We’re about a year out from The Crown’s fifth season, and anticipation is high to say the least. Netflix’s acclaimed drama about the British royal family has been a hit with both critics and fans since it premiered in 2016. But following a blockbuster fourth season that introduced Princess Diana (Emma Corrin) into the mix, interest in the Emmy-winning series seems to have grown exponentially—as has the deluge of Diana content. Season 5, which will chronicle some of the most explosive years in the history of the monarchy, promises to be even more addictive. Here’s what we know about the upcoming season so far.
If you know The Crown, you know that creator, writer and executive producer Peter Morgan has taken the novel approach of recasting the series every two seasons, aging the characters up as time passes. Season 5 will introduce the third iteration of the cast. Academy Award nominee Imelda Staunton takes over the role of Queen Elizabeth II, previously played by Claire Foy and Olivia Colman. Dominic West and Elizabeth Debicki join the cast as Prince Charles and Princess Diana respectively. Jonathan Pryce will take on the role of Prince Philip, while Lesley Manville has the unenviable task of playing Princess Margaret after scene-stealing turns by Vanessa Kirby and Helena Bonham Carter. Emerald Fennell hands off the role of Camilla Parker Bowles to Olivia Williams and Jonny Lee Miller joins the series as Prime Minister John Major. Most recently, it was announced that Khalid Abdalla (The Kite Runner) had been cast as Dodi Fayed.
We don’t know precisely when the new season will drop, but during Netflix’s recent all-day fan event Tudum, Staunton announced that The Crown will return in November 2022. Are you counting down the days yet?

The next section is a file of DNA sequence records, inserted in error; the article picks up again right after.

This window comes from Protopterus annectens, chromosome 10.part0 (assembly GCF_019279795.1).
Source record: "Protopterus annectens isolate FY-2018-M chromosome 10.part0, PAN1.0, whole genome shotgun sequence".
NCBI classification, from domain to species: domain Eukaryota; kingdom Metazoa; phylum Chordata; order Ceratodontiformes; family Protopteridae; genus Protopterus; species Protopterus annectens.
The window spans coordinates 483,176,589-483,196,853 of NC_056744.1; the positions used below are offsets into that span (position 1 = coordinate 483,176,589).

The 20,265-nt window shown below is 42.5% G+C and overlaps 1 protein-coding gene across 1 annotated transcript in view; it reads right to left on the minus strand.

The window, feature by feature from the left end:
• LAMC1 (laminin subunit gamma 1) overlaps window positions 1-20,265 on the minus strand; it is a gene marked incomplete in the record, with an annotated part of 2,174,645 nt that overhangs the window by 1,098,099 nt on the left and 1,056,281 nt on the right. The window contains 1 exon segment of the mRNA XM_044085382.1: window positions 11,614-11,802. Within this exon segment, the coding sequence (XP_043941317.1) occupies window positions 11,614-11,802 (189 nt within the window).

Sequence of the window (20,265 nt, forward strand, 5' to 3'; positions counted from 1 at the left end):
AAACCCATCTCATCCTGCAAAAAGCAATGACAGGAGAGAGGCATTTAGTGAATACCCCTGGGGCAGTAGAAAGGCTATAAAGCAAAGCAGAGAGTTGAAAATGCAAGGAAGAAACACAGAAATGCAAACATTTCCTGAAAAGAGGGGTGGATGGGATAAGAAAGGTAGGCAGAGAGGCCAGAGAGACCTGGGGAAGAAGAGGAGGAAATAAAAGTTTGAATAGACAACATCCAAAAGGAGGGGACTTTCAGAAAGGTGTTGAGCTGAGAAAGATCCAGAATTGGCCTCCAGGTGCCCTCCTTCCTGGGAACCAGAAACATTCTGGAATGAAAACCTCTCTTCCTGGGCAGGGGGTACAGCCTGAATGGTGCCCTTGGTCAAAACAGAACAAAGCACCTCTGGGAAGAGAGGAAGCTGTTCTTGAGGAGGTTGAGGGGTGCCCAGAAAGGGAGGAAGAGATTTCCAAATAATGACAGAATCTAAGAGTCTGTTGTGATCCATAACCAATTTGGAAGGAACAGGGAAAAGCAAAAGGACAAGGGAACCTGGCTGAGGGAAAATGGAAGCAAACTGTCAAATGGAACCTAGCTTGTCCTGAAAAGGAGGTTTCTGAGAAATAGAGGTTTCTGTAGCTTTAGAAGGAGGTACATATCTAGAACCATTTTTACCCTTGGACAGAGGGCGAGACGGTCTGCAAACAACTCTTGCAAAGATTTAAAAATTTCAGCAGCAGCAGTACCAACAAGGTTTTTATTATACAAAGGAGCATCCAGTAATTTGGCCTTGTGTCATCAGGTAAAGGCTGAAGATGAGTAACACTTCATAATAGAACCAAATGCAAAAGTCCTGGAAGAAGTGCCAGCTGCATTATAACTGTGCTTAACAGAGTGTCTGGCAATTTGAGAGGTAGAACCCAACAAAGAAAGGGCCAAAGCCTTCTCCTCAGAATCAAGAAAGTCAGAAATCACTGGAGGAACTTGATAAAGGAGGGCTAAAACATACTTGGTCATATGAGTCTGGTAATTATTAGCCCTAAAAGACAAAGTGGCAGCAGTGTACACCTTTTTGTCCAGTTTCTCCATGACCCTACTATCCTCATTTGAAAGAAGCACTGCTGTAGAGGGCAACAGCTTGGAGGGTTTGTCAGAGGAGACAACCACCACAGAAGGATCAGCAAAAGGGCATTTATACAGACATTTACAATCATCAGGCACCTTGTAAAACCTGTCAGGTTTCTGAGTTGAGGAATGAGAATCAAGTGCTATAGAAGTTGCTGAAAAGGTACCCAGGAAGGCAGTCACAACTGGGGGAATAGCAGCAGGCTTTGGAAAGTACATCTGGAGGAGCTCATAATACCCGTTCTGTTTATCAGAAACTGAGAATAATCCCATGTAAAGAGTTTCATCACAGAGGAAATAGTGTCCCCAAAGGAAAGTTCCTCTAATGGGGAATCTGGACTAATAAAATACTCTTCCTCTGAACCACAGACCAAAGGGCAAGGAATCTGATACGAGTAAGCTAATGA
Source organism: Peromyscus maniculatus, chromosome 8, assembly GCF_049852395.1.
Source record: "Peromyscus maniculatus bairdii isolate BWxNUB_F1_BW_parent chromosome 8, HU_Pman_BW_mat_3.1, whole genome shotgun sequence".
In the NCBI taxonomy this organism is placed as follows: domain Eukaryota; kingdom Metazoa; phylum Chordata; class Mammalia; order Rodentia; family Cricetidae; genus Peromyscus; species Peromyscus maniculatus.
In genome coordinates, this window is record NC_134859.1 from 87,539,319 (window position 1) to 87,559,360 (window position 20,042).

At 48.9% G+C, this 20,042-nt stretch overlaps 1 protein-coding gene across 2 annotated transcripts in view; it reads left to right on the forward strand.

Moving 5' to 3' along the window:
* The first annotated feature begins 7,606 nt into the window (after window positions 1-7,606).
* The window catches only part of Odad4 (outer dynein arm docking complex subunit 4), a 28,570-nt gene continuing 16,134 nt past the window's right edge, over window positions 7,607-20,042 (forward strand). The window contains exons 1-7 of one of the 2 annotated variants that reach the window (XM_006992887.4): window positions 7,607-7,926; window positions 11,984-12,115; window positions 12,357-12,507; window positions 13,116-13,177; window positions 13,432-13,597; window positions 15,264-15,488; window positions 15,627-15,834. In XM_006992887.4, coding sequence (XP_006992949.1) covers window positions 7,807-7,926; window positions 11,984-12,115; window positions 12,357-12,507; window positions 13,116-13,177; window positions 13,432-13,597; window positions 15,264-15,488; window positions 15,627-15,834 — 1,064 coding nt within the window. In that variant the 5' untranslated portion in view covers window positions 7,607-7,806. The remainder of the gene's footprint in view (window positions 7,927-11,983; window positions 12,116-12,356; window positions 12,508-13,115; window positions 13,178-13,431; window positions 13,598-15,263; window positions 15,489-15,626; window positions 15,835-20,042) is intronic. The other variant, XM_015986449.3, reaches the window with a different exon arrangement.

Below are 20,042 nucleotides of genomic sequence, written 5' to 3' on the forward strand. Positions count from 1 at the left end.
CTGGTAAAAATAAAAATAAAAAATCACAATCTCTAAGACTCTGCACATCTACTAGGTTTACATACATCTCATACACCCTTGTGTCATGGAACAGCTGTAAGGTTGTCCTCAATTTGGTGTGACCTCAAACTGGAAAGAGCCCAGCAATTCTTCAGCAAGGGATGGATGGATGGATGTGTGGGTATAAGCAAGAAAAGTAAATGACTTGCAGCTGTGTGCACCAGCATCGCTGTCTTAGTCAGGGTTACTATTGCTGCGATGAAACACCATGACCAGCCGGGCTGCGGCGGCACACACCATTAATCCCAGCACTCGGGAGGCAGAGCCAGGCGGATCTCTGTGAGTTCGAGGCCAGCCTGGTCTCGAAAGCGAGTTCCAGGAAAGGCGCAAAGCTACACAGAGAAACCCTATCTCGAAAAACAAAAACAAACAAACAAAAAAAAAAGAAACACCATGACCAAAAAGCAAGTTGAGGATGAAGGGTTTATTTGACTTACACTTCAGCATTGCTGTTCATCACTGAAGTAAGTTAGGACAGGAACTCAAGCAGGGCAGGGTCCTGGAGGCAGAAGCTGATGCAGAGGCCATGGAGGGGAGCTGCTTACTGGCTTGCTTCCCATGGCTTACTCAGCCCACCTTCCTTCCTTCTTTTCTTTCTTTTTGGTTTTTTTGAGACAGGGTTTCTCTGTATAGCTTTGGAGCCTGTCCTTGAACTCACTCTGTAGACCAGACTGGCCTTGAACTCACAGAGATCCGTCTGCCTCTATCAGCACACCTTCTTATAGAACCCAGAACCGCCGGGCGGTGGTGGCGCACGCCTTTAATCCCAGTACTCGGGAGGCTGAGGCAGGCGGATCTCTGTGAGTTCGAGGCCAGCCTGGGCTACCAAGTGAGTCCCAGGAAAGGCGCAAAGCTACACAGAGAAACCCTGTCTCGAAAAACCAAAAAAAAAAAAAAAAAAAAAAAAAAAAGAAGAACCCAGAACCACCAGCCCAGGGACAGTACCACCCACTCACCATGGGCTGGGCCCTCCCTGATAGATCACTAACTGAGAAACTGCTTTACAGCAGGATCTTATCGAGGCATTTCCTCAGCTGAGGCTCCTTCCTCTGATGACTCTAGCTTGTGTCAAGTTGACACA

Each season of The Crown covers roughly a decade in the lives of the royals. Though there has been no official confirmation, with Season 4 having ended during the Christmas holidays of 1990, Season 5 is expected to cover that tumultuous decade. The series also tends to focus each season on the tenure of one Prime Minister. Major (Miller) was in office from 1990–1997, a period that saw the end of Princess Anne’s marriage, Fergie and Prince Andrew’s tabloid divorce and the disintegration of the Wales’s marriage.
It’s been reported that the new season will depict the circumstances surrounding Diana’s infamous TV interview with Martin Bashir, which we now know was secured through less than scrupulous means. Reports suggest that The Crown won’t shy away from Bashir’s campaign to “groom” Diana for the interview. And Debicki was recently photographed on set wearing the iconic Christina Stambolian “revenge dress,” which she famously wore to an event at the Serpentine Gallery the same night that a documentary on Prince Charles aired in an effort to one-up her estranged husband.
Major’s time as Prime Minister also points to what seems like the inevitable climax of the season: Diana’s tragic death in 1997. With Abdalla confirmed as Dodi Fayed, it’s all but guaranteed that the season will cover Charles and Diana’s divorce, which was finalized in 1996. Diana reportedly began her whirlwind relationship with Fayed in the summer of 1997. In August of that year, the couple were killed in a car crash in Paris. Still, there’s no word yet on whether the crash itself will be depicted on the show.
It should probably come as no surprise that the process of turning this particularly controversial period in British history into a television drama has sparked some controversy of its own. Over the weekend, UK paper the Sunday Times reported that producer Jemima Khan, a friend of Diana’s who was once married to a distant cousin of the Princess’s boyfriend Hasnat Khan, had pulled out of Season 5. She reportedly worked with Morgan (with whom she was briefly romantically linked) on storylines involving Diana’s relationship with Hasnat Khan and Dodi Fayed. But, as she told the Sunday Times, she ended the collaboration early this year when she felt that her agreement with Morgan was not being honored and that aspects of the Diana’s story were not being told as “respectfully or compassionately” as she had hoped.
A spokesperson for the series described Khan as “part of a wide network of well-informed and varied sources who have provided extensive background information” for The Crown’s writers, but denied that she has ever been a writer on the series herself.